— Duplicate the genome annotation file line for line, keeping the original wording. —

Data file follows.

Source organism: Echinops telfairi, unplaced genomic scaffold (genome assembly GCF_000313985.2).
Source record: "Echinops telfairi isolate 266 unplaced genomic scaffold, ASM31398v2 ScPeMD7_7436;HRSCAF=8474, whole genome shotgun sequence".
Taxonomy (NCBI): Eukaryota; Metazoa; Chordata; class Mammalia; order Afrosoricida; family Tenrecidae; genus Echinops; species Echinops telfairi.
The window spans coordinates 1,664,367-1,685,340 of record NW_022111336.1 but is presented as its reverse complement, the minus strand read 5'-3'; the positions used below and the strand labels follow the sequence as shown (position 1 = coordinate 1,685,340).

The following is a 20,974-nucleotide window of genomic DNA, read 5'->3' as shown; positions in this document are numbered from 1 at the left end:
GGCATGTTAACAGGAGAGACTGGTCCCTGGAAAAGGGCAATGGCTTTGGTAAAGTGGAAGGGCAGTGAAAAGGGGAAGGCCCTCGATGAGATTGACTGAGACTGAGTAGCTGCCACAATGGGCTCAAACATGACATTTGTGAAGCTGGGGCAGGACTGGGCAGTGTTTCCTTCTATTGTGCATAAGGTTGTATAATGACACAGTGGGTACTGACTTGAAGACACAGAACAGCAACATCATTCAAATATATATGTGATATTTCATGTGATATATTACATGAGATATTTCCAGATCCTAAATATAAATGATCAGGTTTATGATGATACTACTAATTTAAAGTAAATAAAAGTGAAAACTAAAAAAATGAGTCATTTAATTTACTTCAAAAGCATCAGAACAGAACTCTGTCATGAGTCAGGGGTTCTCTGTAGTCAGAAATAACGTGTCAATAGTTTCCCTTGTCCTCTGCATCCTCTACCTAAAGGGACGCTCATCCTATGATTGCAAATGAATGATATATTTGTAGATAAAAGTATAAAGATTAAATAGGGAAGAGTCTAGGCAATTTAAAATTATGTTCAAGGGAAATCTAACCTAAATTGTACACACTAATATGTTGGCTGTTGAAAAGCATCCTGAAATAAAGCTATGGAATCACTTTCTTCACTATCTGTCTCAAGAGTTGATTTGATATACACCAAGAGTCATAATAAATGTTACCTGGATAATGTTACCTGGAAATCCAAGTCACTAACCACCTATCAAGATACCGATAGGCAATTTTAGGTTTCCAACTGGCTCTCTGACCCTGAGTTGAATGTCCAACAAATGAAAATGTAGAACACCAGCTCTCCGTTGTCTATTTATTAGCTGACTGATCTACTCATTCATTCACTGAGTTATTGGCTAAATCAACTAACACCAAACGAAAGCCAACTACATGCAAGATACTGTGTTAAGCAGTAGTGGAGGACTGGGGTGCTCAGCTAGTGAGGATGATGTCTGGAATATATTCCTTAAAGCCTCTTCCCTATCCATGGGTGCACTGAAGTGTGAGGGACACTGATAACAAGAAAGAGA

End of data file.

Source organism: Echinops telfairi, unplaced genomic scaffold (genome assembly GCF_000313985.2).
Source record: "Echinops telfairi isolate 266 unplaced genomic scaffold, ASM31398v2 ScPeMD7_7436;HRSCAF=8474, whole genome shotgun sequence".
Taxonomy (NCBI): Eukaryota; Metazoa; Chordata; class Mammalia; order Afrosoricida; family Tenrecidae; genus Echinops; species Echinops telfairi.
The window spans coordinates 1,664,367-1,685,340 of record NW_022111336.1 but is presented as its reverse complement, the minus strand read 5'-3'; the positions used below and the strand labels follow the sequence as shown (position 1 = coordinate 1,685,340).

The following is a 20,974-nucleotide window of genomic DNA, read 5'->3' as shown; positions in this document are numbered from 1 at the left end:
GGCATGTTAACAGGAGAGACTGGTCCCTGGAAAAGGGCAATGGCTTTGGTAAAGTGGAAGGGCAGTGAAAAGGGGAAGGCCCTCGATGAGATTGACTGAGACTGAGTAGCTGCCACAATGGGCTCAAACATGACATTTGTGAAGCTGGGGCAGGACTGGGCAGTGTTTCCTTCTATTGTGCATAAGGTTGTATAATGACACAGTGGGTACTGACTTGAAGACACAGAACAGCAACATCATTCAAATATATATGTGATATTTCATGTGATATATTACATGAGATATTTCCAGATCCTAAATATAAATGATCAGGTTTATGATGATACTACTAATTTAAAGTAAATAAAAGTGAAAACTAAAAAAATGAGTCATTTAATTTACTTCAAAAGCATCAGAACAGAACTCTGTCATGAGTCAGGGGTTCTCTGTAGTCAGAAATAACGTGTCAATAGTTTCCCTTGTCCTCTGCATCCTCTACCTAAAGGGACGCTCATCCTATGATTGCAAATGAATGATATATTTGTAGATAAAAGTATAAAGATTAAATAGGGAAGAGTCTAGGCAATTTAAAATTATGTTCAAGGGAAATCTAACCTAAATTGTACACACTAATATGTTGGCTGTTGAAAAGCATCCTGAAATAAAGCTATGGAATCACTTTCTTCACTATCTGTCTCAAGAGTTGATTTGATATACACCAAGAGTCATAATAAATGTTACCTGGATAATGTTACCTGGAAATCCAAGTCACTAACCACCTATCAAGATACCGATAGGCAATTTTAGGTTTCCAACTGGCTCTCTGACCCTGAGTTGAATGTCCAACAAATGAAAATGTAGAACACCAGCTCTCCGTTGTCTATTTATTAGCTGACTGATCTACTCATTCATTCACTGAGTTATTGGCTAAATCAACTAACACCAAACGAAAGCCAACTACATGCAAGATACTGTGTTAAGCAGTAGTGGAGGACTGGGGTGCTCAGCTAGTGAGGATGATGTCTGGAATATATTCCTTAAAGCCTCTTCCCTATCCATGGGTGCACTGAAGTGTGAGGGACACTGATAACAAGAAAGAGA